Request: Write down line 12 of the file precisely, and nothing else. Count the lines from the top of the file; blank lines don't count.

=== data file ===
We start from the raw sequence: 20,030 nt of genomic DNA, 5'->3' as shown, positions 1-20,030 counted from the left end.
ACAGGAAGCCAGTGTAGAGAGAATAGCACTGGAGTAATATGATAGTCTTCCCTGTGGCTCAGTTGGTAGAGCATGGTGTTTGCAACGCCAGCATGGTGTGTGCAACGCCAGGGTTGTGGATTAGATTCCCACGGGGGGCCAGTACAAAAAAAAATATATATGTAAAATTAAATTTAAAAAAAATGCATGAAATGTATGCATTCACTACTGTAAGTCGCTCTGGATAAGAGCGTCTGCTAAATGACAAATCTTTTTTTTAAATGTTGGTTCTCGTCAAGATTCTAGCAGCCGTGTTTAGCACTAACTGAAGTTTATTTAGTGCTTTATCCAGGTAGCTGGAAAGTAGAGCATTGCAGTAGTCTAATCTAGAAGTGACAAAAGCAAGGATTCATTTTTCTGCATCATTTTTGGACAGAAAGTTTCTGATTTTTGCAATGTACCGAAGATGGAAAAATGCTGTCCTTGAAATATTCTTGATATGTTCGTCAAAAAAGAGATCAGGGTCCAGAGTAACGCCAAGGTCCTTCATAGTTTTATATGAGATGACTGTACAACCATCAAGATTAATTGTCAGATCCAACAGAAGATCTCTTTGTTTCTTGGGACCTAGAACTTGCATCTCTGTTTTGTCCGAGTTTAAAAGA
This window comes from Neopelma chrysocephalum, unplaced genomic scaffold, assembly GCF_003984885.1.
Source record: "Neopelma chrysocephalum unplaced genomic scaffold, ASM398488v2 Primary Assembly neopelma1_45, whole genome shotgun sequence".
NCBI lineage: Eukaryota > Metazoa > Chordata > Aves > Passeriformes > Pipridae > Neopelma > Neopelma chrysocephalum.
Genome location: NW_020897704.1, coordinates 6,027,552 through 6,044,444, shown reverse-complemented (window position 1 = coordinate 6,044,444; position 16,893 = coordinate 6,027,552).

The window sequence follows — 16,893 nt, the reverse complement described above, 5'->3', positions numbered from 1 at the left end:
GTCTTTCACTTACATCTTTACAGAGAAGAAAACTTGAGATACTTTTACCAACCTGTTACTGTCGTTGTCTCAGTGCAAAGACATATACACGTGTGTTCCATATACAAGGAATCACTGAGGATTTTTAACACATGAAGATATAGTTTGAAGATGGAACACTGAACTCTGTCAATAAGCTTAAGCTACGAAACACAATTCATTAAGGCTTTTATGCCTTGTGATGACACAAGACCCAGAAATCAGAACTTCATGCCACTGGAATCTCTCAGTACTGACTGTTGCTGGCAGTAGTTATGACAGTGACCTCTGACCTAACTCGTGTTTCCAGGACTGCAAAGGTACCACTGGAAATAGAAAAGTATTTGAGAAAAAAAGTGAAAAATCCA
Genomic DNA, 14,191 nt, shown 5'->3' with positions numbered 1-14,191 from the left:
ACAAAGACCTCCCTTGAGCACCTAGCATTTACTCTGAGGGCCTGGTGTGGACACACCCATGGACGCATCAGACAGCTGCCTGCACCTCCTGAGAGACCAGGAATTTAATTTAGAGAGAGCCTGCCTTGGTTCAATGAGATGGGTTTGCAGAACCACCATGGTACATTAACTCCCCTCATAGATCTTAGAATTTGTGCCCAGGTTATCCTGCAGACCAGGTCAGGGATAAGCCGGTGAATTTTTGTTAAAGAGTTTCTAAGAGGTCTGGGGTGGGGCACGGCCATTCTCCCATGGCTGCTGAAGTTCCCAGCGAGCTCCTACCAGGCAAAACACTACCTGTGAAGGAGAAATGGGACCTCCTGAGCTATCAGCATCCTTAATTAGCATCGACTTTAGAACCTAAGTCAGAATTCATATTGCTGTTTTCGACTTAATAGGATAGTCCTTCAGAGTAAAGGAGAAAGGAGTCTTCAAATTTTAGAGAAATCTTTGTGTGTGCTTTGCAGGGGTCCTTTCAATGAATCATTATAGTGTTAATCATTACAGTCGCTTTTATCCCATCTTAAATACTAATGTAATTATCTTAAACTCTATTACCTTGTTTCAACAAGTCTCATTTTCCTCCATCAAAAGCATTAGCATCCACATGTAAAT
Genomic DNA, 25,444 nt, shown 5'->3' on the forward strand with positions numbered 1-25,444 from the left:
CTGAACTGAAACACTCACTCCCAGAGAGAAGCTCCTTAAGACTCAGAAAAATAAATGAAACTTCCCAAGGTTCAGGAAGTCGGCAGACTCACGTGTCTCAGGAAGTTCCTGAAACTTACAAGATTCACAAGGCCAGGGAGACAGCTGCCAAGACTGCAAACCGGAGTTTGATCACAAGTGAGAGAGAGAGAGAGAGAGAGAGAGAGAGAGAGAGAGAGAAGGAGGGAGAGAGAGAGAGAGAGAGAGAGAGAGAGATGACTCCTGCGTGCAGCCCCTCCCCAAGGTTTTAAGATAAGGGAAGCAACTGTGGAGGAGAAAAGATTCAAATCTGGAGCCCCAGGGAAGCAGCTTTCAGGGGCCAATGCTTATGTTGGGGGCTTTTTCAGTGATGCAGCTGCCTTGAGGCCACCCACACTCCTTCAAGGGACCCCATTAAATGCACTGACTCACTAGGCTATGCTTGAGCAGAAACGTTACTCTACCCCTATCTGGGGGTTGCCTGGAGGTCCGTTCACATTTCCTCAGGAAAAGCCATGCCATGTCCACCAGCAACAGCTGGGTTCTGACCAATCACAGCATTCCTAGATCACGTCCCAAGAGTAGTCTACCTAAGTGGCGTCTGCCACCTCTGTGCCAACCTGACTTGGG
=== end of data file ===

CTGAACTGAAACACTCACTCCCAGAGAGAAGCTCCTTAAGACTCAGAAAAATAAATGAAACTTCCCAAGGTTCAGGAAGTCGGCAGACTCACGTGTCTCAGGAAGTTCCTGAAACTTACAAGATTCACAAGGCCAGGGAGACAGCTGCCAAGACTGCAAACCGGAGTTTGATCACAAGTGAGAGAGAGAGAGAGAGAGAGAGAGAGAGAGAGAGAGAGAAGGAGGGAGAGAGAGAGAGAGAGAGAGAGAGAGAGATGACTCCTGCGTGCAGCCCCTCCCCAAGGTTTTAAGATAAGGGAAGCAACTGTGGAGGAGAAAAGATTCAAATCTGGAGCCCCAGGGAAGCAGCTTTCAGGGGCCAATGCTTATGTTGGGGGCTTTTTCAGTGATGCAGCTGCCTTGAGGCCACCCACACTCCTTCAAGGGACCCCATTAAATGCACTGACTCACTAGGCTATGCTTGAGCAGAAACGTTACTCTACCCCTATCTGGGGGTTGCCTGGAGGTCCGTTCACATTTCCTCAGGAAAAGCCATGCCATGTCCACCAGCAACAGCTGGGTTCTGACCAATCACAGCATTCCTAGATCACGTCCCAAGAGTAGTCTACCTAAGTGGCGTCTGCCACCTCTGTGCCAACCTGACTTGGG